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My research program involves the study of the interaction of sedimentological and biological processes within the fields of paleopedology (ancient soils) and ichnology (trace fossils). I combine these disciplines to study the evolution of modern and ancient soils, soil ecosystems, and landscapes as well as to demonstrate the broad environmental, climatic, and ecological applications of paleosols and ichnofossils, especially in evaluating the effect of long-term climate change on terrestrial ecosystems through Earth history. This involves not only the study of paleosols and continental trace fossils throughout geologic time, but also the study of modern soils and the burrowing behaviors and structures of extant soil animals in the field and laboratory.

My recent research projects have involved the study of the influence of climate change on ancient soils and soil ecosystems including those of the Pennsylvanian-Permian of southeast Ohio and West Virginia, as well as the Eocene to Pliocene of Colorado, Wyoming, southern Bolivia, and soon Ethiopia.

I am interested in recruiting Ph.D. and MS students interested in these research areas.  For more information see News and Opportunities.

Continental Ichnology

My focus is ichnology is with animal-substrate interactions in ancient and modern continental environments. These interactions are preserved in the fossil record as trace fossils. Trace fossils provide an in situ record of ancient biodiversity, ecology, and environment. The study of trace fossils, therefore, provides vital information for accurate paleoenvironmental reconstructions. As sensitive indicators of environmental and climatic change, ichnofossils are also useful for detailed sequence stratigraphic analysis.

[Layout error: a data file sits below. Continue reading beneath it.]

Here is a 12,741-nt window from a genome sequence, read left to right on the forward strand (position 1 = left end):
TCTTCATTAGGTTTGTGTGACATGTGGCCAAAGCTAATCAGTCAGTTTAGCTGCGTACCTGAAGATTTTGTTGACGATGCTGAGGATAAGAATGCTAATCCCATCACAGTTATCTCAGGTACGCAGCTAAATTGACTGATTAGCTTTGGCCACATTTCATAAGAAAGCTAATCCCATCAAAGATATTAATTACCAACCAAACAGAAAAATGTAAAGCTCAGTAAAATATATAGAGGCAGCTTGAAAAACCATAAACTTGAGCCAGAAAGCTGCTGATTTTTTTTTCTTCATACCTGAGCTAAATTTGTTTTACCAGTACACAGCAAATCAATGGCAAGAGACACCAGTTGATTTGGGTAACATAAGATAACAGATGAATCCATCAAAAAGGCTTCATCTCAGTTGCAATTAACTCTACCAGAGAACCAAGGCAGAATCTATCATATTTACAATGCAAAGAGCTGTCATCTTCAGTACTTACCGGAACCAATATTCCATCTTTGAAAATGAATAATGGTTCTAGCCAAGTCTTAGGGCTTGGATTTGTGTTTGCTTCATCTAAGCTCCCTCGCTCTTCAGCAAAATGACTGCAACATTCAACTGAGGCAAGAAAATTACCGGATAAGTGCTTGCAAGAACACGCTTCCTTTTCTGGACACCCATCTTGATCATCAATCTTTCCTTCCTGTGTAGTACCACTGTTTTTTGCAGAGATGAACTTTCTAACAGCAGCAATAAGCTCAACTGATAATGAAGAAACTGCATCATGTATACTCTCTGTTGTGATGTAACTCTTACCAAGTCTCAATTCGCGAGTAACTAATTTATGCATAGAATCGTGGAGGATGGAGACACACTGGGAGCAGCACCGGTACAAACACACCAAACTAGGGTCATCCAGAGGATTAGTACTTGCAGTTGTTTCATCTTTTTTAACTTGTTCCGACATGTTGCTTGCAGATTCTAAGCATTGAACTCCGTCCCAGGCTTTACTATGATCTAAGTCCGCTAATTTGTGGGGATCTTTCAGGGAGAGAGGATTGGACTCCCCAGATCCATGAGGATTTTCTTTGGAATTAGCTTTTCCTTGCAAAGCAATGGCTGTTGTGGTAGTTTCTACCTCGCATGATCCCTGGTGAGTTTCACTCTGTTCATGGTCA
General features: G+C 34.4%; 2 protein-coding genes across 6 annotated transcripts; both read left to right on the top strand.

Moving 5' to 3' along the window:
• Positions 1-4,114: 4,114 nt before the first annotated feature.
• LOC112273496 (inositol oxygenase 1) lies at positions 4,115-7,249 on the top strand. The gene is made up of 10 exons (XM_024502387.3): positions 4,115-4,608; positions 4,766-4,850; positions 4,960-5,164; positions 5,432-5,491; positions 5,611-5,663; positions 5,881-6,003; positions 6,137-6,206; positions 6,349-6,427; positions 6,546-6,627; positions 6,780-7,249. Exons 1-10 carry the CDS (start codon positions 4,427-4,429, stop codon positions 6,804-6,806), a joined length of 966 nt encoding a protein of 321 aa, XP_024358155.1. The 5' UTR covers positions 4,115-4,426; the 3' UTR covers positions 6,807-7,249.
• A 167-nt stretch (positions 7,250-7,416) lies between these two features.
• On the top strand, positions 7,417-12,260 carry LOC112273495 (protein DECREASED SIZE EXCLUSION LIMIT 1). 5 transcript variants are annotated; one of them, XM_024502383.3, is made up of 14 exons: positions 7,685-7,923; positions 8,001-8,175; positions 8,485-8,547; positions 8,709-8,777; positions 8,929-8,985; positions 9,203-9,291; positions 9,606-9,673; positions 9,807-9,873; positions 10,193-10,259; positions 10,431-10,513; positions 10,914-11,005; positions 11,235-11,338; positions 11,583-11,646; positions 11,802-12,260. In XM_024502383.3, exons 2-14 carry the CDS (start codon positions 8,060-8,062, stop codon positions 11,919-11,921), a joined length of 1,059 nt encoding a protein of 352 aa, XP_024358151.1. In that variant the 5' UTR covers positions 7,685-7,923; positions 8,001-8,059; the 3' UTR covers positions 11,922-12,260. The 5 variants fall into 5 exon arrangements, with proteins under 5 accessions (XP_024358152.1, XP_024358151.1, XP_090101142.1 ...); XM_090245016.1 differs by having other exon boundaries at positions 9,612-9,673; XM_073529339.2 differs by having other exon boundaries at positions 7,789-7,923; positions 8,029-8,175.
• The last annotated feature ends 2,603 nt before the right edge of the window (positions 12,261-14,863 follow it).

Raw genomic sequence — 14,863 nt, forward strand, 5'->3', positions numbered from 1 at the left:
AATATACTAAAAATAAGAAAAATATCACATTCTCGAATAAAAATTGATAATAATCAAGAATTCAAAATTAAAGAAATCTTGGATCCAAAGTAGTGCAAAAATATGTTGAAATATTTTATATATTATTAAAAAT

My research in continental ichnology has covered a range of geologic time, geographic locations, and depositional settings.

Experimental Neoichnology

My research in continental ichnology also involves experimental work with modern organisms, or neoichnology. Through detailed field observation and laboratory experiments with modern burrowing animals, continental tracemakers and their trace morphologies may be correlated to: 1) such substrate conditions as soil texture, moisture, and organic content; 2) depositional environments; and 3) such climatic factors as temperature and precipitation. I have established an animal burrowing laboratory that includes such burrowing animals as scorpions, whip scorpions, spiders, centipedes, millipedes, salamanders, toads, and skinks. A major goal of this research is to develop an online database that provides qualitative and quantitative data on the burrows produced by an array of terrestrial animals, with variations in morphology tied to environmental changes.


The study of paleosols is important to geologists and biologists alike. Paleosols provide unique evidence for interpreting ancient terrestrial ecosystems, environment, and climate. They also provide some of the best evidence of the evolution of terrestrial ecosystems in addition to a deep time perspective of the effects of the interaction of terrestrial organisms and the substrate. I have used paleopedology extensively along with my studies of continental ichnology. My research has included the study of paleosols from the Pennsylvanian and Permian of Kansas, Ohio, and West Virginia, the Eocene of Wyoming, the Oligocene of Colorado, South Dakota, Nebraska, and Wyoming, and the Miocene of Colorado and Bolivia. In addition, by studying the characteristics of modern soils through field work and laboratory analyses, the pedogenic features preserved in these paleosols have been used to interpret specific paleoenvironmental and paleoclimatic conditions.